Sometimes, just sometimes, the plan works! Our plan was for our customers to think of us as partners with whom they could share confidential information. It worked because we never betrayed the confidence. Many times, we'd tell them they were already getting a good deal. If the quality was a minor problem, we'd offer to consult with their current supplier to help him overcome the obstacle to good quality. Our pitch to the "competitor" would be that we were partners with them in satisfying the customer. A happy, satisfied customer was easier for everyone to deal with. We sometimes used these "competitors" to outsource some of our overflow once we got their quality systems up to snuff. Our point was, "If you have similar machines, you should be able to do similar work. Let us help you tackle the quality and service issues."
Most folks don't realize the true expense of quoting a part "in the blind." The most important thing to nail down first is whether the product will be bought at ANY price, then the most probable quantity, finally the details of actually making the product.
 

Marc

Hunkered Down for the Duration
Staff member
Admin
#4
Robust and Explicit Quotation Process

<snip> By our third year, our regular customers would call us first, ask if we had time to look at a drawing, then send it over by fax while WE waited for it to arrive. Often, they said, (before we went into our interrogation):
  1. We currently use this part.
  2. We use ____ thousand a year.
  3. We've been buying it from John Doe, tell us if we're getting a good deal or not. We currently pay $_____.
  4. We're asking you to look at it - if you can come close on the price, we'd rather deal with a known quantity like you. Sometimes these guys act like they don't need us as a customer.
  5. What more do you need to know?
<snip>
Assuming volume business:

The only thing I see that is missing is terms and conditions if a customer asks for a quote on x number of parts where let's say x = 100,000 per year but separate orders are placed for lesser quantities over a year. What if the customer ends up only ordering 30% or 50% or 70% (or whatever) of the number of parts per year the quote is based upon.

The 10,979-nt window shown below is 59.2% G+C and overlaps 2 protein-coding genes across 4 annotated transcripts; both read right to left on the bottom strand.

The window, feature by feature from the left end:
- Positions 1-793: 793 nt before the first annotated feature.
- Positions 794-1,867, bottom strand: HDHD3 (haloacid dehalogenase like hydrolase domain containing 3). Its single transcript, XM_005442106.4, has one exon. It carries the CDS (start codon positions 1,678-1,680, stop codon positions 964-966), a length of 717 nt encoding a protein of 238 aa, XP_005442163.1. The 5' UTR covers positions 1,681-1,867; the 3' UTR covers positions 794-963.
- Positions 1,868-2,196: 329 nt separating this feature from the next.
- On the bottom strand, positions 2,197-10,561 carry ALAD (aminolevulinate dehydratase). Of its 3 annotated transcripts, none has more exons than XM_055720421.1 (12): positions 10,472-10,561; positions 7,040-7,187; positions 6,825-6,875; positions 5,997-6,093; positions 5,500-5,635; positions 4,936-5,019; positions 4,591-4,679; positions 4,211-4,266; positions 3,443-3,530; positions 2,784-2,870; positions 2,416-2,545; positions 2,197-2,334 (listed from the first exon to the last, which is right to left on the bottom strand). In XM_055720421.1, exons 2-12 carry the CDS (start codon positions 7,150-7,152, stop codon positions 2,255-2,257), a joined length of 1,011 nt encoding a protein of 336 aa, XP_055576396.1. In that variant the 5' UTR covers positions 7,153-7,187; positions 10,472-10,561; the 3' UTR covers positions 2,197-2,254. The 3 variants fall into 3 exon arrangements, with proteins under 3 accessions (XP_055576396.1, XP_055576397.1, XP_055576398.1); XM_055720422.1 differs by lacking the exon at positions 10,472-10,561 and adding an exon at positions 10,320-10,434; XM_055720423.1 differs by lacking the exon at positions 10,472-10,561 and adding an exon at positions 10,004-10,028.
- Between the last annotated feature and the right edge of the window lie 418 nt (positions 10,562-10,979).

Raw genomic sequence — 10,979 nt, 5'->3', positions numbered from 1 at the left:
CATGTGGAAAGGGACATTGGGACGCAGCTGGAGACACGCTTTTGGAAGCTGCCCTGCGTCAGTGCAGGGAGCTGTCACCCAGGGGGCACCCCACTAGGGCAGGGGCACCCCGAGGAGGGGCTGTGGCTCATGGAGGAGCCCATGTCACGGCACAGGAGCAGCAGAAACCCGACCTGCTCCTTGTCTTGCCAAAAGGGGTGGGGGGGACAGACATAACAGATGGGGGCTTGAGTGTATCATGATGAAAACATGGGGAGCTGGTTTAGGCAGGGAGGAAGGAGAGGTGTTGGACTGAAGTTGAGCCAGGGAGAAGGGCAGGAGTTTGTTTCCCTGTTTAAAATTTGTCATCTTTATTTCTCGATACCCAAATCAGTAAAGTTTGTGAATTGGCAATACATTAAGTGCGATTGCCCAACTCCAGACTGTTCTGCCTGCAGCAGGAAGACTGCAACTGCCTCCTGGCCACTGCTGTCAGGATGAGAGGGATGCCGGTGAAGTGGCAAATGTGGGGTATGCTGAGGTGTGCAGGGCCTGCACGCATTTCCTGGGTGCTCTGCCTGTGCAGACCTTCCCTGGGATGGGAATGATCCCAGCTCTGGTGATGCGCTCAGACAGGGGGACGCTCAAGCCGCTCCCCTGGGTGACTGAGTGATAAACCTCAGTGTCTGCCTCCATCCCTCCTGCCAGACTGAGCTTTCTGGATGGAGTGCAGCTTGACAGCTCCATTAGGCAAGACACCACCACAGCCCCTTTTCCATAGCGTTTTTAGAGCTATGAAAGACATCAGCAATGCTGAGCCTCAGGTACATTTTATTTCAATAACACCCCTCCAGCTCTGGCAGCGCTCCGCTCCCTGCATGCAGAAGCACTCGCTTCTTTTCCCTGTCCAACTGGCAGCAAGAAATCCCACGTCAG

At the very least there should be a condition in the quote that addresses that type of issue. I've seen a lot of companies "promised" business but post-quote "things changed" and the customer ordered many fewer parts than the quote was based upon. With the lesser number (let's say they want a quote for say 100,000 per year but only order 45,000 that year) I have seen companies lose money by not addressing this type of situation.
 
P

PaulJSmith

#5
Re: Robust and Explicit Quotation Process

Most of our suppliers give us quotations with multiple levels based on quantities; different prices for, say, 25 pcs vs 50 pcs vs 100 pcs of fabricated metal parts.

Our business operates around sales of our product designs, and not custom stuff for customers (well, not much, anyway). So, our RFQ process is much different than yours.
Sales Team gets info from prospective (or existing) Customer
Sales Team gets production lead times from Production Manager
Sales Team uses preset prices from Price List (minus any discounts)
Sales Team relates info to Customer
Sales Team writes Sales Order

Easy-peasy lemon-squeezy.
 

Marc

Hunkered Down for the Duration
Staff member
Admin
#6
Re: Robust and Explicit Quotation Process

I only opined upon Wes' post with regard to "high volume" manufacturing. Admittedly, the definition of "high volume" comes into play here. I don't consider 100, or even 1000, a "high volume" contract.

Just putting in my :2cents: about the quote process which is a contract for all intents and purposes, especially these days.

Your quote process for the volumes you quote for is obviously robust and you address my "concern". I commented because I've seen some serious problems with that aspect of quotes based upon - Well, as I said in my post above.
 

Wes Bucey

Quite Involved in Discussions
#7
Re: Robust and Explicit Quotation Process

Assuming volume business:

The only thing I see that is missing is terms and conditions if a customer asks for a quote on x number of parts where let's say x = 100,000 per year but separate orders are placed for lesser quantities over a year. What if the customer ends up only ordering 30% or 50% or 70% (or whatever) of the number of parts per year the quote is based upon.

At the very least there should be a condition in the quote that addresses that type of issue. I've seen a lot of companies "promised" business but post-quote "things changed" and the customer ordered many fewer parts than the quote was based upon. With the lesser number (let's say they want a quote for say 100,000 per year but only order 45,000 that year) I have seen companies lose money by not addressing this type of situation.
I only opined upon Wes' post with regard to "high volume" manufacturing. Admittedly, the definition of "high volume" comes into play here. I don't consider 100, or even 1000, a "high volume" contract.

Just putting in my :2cents: about the quote process which is a contract for all intents and purposes, especially these days.

Your quote process for the volumes you quote for is obviously robust and you address my "concern". I commented because I've seen some serious problems with that aspect of quotes based upon - Well, as I said in my post above.